Mother upset after 11-year-old's run-in with police

Eva Drakos is upset. The Mile End mother says her 11-year-old son, Elias Pyrros, still isn't over an experience with police on the afternoon of Nov. 23.

Elias was playing with a toy gun in an alley near him home near the corner of Parc Ave. and Fairmount St., when police arrived, responding to a call

They approached my child, they drew their guns, they told my child to freeze," Drakos says. "My child did what they said...and after they took his gun, they handcuffed my child. And they put my child in a vehicle. Handcuffed."

At one point, Drakos says no less than five police cars responded to the call; their officers with guns drawn.

"If my child moved, my child would have been shot to death. He would have been dead."

Drakos says her son is still traumatized from the incident, and intends to file a complaint.

"My child cries, my child has fear, my child cannot sleep."

She's due to meet with noted human rights lawyer Julius Grey on Friday.

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  1. RarePearls posted on 12/05/2013 08:25 PM
    It is horrible that this happened to this little boy. But playing outside with a toy gun is asking for trouble. Nobody knows that it's a toy. Those people that saw him and called police thought it was a real gun. Best to play with toys of that nature inside the safety of their own home.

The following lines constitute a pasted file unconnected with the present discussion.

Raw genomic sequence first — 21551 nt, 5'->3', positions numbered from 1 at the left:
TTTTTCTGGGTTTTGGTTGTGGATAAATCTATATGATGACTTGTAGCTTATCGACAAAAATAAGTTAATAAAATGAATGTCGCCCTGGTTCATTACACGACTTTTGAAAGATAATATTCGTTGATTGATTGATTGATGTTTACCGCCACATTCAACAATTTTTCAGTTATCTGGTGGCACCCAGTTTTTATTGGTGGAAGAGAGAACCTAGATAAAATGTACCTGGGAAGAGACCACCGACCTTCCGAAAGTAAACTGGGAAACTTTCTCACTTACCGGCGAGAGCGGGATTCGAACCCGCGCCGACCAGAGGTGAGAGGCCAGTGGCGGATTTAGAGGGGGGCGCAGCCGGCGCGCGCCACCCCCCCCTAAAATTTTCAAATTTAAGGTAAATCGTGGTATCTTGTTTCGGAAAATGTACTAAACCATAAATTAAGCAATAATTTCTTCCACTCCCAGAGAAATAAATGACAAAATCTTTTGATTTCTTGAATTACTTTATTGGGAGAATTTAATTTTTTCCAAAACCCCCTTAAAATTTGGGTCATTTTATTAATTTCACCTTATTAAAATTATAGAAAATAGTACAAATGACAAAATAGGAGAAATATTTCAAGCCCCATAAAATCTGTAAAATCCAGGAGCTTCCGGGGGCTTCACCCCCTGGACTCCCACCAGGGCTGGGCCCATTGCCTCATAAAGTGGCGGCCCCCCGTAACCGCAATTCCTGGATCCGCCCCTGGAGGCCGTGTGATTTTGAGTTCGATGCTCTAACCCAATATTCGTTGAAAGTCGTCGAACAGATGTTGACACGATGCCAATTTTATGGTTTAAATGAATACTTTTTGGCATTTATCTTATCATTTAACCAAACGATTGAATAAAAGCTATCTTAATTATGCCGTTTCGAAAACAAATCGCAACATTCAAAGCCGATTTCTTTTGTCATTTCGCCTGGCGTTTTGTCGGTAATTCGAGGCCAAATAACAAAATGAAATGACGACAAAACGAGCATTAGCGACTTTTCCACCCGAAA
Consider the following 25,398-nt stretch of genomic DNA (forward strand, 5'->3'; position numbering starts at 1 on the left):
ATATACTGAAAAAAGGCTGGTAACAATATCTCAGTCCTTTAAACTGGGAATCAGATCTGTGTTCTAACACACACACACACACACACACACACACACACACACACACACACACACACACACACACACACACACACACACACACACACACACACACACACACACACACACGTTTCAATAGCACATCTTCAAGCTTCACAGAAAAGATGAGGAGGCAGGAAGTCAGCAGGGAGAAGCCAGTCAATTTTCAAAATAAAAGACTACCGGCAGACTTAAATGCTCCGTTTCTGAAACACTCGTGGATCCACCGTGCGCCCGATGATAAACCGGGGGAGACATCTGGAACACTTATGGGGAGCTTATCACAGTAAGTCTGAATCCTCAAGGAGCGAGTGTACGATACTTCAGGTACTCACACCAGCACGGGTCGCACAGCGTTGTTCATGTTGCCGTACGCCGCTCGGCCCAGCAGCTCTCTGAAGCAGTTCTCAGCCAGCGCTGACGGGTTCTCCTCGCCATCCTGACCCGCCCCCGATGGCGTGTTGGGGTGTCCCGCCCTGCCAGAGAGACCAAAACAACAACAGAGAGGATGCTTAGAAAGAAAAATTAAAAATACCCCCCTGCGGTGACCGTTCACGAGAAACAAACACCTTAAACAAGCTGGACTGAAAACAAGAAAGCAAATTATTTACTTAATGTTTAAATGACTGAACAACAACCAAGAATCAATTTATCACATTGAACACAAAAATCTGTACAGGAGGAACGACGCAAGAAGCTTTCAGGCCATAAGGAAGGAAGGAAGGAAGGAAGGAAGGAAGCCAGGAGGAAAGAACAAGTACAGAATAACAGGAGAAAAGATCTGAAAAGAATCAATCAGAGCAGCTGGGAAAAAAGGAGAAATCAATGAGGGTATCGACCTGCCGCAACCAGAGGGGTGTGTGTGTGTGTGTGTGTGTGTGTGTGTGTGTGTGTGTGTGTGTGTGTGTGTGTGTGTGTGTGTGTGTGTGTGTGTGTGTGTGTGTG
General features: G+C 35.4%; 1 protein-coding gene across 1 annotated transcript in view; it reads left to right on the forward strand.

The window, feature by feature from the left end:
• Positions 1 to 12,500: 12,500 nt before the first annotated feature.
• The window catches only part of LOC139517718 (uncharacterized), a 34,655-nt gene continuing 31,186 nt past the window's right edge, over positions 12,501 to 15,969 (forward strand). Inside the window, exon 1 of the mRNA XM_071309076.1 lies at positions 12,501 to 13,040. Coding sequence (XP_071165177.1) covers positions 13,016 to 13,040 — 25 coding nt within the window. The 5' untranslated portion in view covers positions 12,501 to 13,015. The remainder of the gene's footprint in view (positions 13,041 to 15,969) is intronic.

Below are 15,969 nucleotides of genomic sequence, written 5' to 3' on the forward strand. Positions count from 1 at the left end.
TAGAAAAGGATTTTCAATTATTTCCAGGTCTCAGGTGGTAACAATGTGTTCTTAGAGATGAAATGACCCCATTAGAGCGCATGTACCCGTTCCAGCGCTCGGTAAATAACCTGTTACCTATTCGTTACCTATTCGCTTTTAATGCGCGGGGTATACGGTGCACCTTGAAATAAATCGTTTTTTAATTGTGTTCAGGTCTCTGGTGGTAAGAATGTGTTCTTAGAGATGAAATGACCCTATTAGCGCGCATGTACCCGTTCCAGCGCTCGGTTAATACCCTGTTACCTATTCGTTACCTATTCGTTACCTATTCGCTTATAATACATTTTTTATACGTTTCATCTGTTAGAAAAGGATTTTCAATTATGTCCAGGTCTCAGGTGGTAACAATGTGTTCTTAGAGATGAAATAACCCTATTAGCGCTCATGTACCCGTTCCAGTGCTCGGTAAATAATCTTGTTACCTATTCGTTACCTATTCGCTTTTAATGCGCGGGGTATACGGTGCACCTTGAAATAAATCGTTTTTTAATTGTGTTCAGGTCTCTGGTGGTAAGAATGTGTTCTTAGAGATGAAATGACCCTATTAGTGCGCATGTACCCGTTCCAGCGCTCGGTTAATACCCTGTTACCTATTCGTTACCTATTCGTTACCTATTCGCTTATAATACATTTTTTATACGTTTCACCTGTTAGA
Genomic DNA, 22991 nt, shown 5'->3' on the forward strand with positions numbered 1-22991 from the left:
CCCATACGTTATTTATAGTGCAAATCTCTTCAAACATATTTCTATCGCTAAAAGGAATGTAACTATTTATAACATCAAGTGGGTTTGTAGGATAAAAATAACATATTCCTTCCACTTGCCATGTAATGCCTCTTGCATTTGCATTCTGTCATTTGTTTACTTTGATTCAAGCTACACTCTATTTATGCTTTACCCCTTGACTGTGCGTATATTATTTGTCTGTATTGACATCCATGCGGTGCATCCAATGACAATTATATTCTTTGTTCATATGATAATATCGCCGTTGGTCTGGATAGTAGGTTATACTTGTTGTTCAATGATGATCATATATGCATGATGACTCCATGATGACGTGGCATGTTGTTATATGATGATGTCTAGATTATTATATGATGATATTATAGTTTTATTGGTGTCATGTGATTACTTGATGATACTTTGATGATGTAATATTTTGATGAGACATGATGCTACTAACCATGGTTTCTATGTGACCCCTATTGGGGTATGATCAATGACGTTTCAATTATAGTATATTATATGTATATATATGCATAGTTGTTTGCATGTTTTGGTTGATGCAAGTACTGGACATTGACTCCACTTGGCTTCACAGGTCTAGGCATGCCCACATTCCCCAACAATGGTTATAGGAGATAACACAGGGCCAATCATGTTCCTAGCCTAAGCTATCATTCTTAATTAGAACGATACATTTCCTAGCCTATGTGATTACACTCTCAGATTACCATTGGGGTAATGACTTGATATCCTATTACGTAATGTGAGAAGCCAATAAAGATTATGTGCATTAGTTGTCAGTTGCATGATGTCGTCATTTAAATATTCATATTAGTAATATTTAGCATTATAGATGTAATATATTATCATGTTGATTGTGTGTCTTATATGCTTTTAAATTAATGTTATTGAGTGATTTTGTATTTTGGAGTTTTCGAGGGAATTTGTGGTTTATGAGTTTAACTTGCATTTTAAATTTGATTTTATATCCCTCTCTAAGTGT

2. clint posted on 12/06/2013 06:39 AM
    With all the gun incidents that have happened here and abroad, the police can take no chances when they get a complaint about a "person" with a gun. When they arrive on scene they have no idea what they are facing. I am sorry that the young lad was scared out of his pants....but i think the police did what they had to do.
    1. Mahalo posted on 12/06/2013 07:52 AM
      @clint Would you think the same had it been your child? We're talking about an 11 year old, was it really necessary to handcuff him?
      I agree, you see someone with a gun call the police, but, once they were there...(5 units) did they not notice the gun was a toy before handcuffing him?
  3. MeNotYou posted on 12/06/2013 08:28 AM
    If none of these commenters were once upon a time little boys who played "cops and robbers" or "cowboys and Indians", or any other myriad games little boys played, then you have no context from which pontificate.
    Toy guns are all clearly evident - either by their color, or a bright orange cap on the muzzle, or their shape. Anyone with a passing familiarity with firearms can easily spot the differences. Replica firearms cost hundreds of dollars, and even then, they all have bright orange muzzles for identification. I don't think this child had a $400 toy to play with.
    Which also shows that police are not weapons experts and their badge does not automatically confer upon them some sort of Jedi-like knowledge or responsibility when it comes to firearms.
    1. G posted on 12/06/2013 09:26 AM
      @MeNotYou I used to play with toy guns when I was a kid. Yes at the time it was clearly evident that they were toy guns but then again, we painting the orange tip of the barrel black. From a distance, you wouldn't know that it's a fake.

      I think the people who called the police did the right thing and I think the police did the right thing to show up. What is wrong is what they did when they realized the gun was a toy. That boy did not deserve to get cuffed and thrown into the squad car. If anyone is to blame for this incident, it's the parents allowing their child to play with a toy gun out in plain sight but worse than that is how this boy was bullied by the police.
    2. clint posted on 12/06/2013 10:07 AM
      @MeNotYou "little boys who played "cops and robbers" or "cowboys and Indians"
      been there ...done that....was a different you can "print" your own gun with a 3d printer....whatever color u want.
  4. A mom posted on 12/06/2013 11:50 AM